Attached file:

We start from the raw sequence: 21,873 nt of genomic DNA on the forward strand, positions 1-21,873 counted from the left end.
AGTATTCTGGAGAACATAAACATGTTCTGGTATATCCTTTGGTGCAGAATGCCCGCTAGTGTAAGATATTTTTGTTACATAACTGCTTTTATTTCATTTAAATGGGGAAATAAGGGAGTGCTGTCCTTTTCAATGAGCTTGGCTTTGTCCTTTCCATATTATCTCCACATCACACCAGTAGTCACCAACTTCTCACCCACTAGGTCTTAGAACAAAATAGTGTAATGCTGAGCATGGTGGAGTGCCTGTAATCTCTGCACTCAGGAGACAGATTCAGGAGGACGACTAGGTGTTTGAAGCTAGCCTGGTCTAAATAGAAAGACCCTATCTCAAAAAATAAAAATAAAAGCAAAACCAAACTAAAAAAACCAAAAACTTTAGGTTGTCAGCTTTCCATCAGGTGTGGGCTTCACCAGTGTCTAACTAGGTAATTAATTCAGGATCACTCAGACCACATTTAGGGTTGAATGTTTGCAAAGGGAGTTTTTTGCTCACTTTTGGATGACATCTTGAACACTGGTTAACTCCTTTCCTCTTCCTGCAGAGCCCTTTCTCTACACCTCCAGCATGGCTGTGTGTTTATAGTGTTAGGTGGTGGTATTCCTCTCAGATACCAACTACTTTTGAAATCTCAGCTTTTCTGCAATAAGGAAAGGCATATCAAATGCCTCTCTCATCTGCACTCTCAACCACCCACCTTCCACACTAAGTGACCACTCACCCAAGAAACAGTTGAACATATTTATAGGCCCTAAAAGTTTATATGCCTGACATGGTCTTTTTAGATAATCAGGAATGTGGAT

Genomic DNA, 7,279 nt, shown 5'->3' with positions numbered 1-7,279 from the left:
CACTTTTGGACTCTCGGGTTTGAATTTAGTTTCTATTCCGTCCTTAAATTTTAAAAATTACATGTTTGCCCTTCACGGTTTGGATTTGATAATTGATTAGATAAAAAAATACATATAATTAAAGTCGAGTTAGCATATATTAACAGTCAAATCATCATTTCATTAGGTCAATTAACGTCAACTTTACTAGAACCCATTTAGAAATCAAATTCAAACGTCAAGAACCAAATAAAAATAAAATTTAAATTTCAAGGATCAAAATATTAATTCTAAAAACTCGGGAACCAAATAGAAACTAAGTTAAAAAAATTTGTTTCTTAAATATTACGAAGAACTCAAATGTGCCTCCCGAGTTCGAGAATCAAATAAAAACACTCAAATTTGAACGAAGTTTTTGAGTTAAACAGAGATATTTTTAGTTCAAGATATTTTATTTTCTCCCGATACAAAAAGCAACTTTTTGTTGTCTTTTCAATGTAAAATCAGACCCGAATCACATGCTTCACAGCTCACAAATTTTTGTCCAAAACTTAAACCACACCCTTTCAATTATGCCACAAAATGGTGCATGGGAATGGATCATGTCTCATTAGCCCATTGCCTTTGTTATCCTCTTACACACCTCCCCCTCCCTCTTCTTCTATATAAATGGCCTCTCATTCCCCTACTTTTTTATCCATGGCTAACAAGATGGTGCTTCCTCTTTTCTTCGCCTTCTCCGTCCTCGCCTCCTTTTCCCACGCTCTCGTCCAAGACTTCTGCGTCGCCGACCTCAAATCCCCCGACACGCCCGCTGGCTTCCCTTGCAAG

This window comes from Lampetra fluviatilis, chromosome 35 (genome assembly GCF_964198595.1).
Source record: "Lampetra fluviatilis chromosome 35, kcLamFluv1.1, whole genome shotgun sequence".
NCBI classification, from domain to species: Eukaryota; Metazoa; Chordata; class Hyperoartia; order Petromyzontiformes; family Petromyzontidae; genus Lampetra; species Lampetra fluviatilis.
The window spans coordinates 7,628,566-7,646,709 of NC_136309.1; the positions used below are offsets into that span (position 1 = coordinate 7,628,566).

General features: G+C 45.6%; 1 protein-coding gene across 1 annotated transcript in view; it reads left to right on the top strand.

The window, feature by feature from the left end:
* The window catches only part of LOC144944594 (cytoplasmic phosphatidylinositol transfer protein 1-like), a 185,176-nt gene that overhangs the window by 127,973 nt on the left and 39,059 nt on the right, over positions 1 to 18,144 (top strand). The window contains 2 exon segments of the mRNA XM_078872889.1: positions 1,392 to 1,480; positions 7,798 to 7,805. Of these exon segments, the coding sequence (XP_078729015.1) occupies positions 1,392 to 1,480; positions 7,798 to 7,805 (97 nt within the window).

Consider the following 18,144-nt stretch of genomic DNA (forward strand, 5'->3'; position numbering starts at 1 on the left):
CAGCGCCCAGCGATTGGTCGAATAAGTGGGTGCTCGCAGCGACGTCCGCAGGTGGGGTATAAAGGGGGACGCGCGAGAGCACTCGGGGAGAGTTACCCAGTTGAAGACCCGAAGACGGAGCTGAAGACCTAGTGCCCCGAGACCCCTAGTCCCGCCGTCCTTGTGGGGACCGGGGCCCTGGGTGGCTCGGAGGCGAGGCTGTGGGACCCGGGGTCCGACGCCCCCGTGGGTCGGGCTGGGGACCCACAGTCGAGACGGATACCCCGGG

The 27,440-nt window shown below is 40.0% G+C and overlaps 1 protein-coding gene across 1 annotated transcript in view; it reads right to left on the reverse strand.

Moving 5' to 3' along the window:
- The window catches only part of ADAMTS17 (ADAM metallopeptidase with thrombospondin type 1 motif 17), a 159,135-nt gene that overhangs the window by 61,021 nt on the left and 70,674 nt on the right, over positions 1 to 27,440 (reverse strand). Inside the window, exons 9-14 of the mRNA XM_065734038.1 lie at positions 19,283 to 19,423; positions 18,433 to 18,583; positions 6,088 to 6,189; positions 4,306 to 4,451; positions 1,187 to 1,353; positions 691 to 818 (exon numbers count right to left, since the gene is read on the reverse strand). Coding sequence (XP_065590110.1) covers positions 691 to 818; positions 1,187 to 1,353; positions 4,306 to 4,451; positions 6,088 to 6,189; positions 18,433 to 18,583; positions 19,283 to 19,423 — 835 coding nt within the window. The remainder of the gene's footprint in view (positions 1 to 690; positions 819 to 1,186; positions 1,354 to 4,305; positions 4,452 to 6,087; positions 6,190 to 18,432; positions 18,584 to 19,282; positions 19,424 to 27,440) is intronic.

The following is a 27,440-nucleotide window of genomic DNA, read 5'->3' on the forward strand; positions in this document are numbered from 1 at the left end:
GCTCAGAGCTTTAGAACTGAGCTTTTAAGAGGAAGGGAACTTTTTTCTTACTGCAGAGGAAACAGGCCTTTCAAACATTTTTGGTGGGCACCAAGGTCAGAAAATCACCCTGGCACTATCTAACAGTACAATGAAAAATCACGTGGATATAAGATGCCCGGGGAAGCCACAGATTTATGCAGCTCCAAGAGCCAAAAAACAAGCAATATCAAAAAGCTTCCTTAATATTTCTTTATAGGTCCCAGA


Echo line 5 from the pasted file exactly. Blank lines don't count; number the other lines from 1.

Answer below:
This window comes from Lampetra fluviatilis, chromosome 35 (genome assembly GCF_964198595.1).